There is one quick and easy way for Apple to eliminate all these troubles forever and that's to tie OS-X as an upgrade to specific machines and machine ID's. It's likely they will start moves in this direction with Snow Leopard in that we can expect to see more prominent wording on the package so as to get around the "German exception," as well as wording that labels OS-X more definitively as an upgrade for Apple branded machines only. Actually tying it to the specific machine comes right after that although it's so onerous they may hold off on that for a while.

Welcome to Apple's new world of Microsoft-esque product identification and verification. All because of a few lazy a-holes with more greed than common sense, and less brains than they have morals.
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post #63 of 201
With Snow Leopard, these fake Mac makers are going to be exposed as offering seriously non-competitive performance. SL is hugely optimized for both multi processor *AND* GPU offload via implementing GPGPU OpenCL v1.0, which means that the upcoming retail shrink wrap OS X 10.6 is going to offer 'some' performance bump on generic Intel platforms, but massive bumps on the OEM loads installed on new Macs... ones factory tweaked for total system optimization. The performance difference of an Apple-built product shipped with OS 10.6 and some nominally hardware-equivalent third-party white box on which a retail OS 10.6 load has been installed will be palpable.

I don't doubt that one of the key justifications for the entire strategic direction of Snow Leopard was this very issue: clearly differentiating genuine Apple computers from hackintosh computers. With OS 10.6 the entire discussion of a so-called "Apple tax" will skid sideways, as it will become glaringly evident just what those few extra dollars buy for customers.

Brilliant move for Apple. Bad news for cheesy outfits like Quo and the others.
post #64 of 201
I'm a recently returned user to the Mac-fold. I built myself a "hackintosh" on some Shuttle hardware (small form factor) and LOVED it. Plenty of power, expandability, etc for my needs but in a nice small box. It was working beautifully until 10.5.7 killed it and rather than try to fix it I went out and bought a refurb 2008 Mac Pro.

Let me be clear about one thing: I did NOT want a Mac Pro sized box. I WANTED a headless but powerful machine, which is not offered by Apple except in the Mac Pro. If Apple had offered a box that's half the size of a Mac Pro (Shuttle sized) I'd have happily bought one brand new and never attempted the hackintosh project. Why did I want a small, powerful, headless machine? Because I have two 24" monitors from a 3rd party that I wanted to continue to use and I didn't want to have this monstrous Mac Pro on my desk. But if I wanted the Apple experience they forced me to buy something that was more than I wanted. People resent that sort of thing and many do not do what I did: suck it up and suffer the size and cost of the big box.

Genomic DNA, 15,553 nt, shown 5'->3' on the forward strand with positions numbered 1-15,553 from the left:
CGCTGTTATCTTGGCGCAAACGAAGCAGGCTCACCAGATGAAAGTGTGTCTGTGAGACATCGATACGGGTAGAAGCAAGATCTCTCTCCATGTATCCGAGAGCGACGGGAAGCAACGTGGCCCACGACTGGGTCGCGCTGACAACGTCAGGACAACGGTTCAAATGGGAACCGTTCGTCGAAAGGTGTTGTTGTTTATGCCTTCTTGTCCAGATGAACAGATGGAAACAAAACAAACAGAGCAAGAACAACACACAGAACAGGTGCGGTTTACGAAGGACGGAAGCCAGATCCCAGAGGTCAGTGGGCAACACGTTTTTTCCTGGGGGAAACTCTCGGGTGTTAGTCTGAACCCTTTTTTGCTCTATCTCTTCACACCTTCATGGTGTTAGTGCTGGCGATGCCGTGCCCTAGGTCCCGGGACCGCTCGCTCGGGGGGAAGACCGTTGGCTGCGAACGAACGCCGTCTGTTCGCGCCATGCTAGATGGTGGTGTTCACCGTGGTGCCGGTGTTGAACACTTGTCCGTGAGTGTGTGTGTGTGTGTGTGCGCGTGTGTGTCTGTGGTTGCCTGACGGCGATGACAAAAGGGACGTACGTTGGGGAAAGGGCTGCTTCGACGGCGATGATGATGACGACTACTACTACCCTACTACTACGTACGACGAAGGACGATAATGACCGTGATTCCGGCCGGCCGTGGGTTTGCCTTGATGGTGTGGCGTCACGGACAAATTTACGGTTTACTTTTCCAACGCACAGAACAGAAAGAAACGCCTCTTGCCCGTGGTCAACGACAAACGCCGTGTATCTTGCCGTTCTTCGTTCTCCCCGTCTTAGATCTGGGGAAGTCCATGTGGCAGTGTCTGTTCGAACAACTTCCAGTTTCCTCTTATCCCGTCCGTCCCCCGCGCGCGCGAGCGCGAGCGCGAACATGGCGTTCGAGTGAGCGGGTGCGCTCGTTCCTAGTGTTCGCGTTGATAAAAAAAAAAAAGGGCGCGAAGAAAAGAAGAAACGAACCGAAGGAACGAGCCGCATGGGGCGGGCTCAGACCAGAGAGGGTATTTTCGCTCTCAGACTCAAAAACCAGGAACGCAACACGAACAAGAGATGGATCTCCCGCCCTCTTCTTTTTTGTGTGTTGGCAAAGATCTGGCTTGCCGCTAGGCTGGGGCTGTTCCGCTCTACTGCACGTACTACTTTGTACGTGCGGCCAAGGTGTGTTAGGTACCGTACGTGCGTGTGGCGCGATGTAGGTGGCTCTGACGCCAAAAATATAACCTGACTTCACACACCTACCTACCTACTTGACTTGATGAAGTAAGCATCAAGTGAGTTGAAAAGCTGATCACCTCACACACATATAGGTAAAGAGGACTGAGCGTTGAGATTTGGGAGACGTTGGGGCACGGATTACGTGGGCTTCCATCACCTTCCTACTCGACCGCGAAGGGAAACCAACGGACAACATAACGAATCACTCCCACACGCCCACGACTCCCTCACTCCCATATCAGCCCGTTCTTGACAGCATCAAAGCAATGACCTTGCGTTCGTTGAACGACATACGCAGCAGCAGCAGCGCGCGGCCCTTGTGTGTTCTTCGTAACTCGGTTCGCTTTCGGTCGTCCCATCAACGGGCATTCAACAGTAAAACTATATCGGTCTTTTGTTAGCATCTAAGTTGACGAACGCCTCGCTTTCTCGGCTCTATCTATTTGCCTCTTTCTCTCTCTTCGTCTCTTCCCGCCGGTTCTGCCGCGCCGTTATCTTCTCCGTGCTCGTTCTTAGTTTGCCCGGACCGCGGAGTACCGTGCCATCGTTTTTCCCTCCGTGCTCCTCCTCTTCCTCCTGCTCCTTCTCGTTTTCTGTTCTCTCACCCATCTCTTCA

There is definitely a market out there for a mid-sized headless Mac - I know because I was one of them.
post #65 of 201
Quote:
Originally Posted by Benthic View Post

I'm a recently returned user to the Mac-fold. I built myself a "hackintosh" on some Shuttle hardware (small form factor) and LOVED it. Plenty of power, expandability, etc for my needs but in a nice small box. It was working beautifully until 10.5.7 killed it and rather than try to fix it I went out and bought a refurb 2008 Mac Pro.

Let me be clear about one thing: I did NOT want a Mac Pro sized box. I WANTED a headless but powerful machine, which is not offered by Apple except in the Mac Pro. If Apple had offered a box that's half the size of a Mac Pro (Shuttle sized) I'd have happily bought one brand new and never attempted the hackintosh project. Why did I want a small, powerful, headless machine? Because I have two 24" monitors from a 3rd party that I wanted to continue to use and I didn't want to have this monstrous Mac Pro on my desk. But if I wanted the Apple experience they forced me to buy something that was more than I wanted. People resent that sort of thing and many do not do what I did: suck it up and suffer the size and cost of the big box.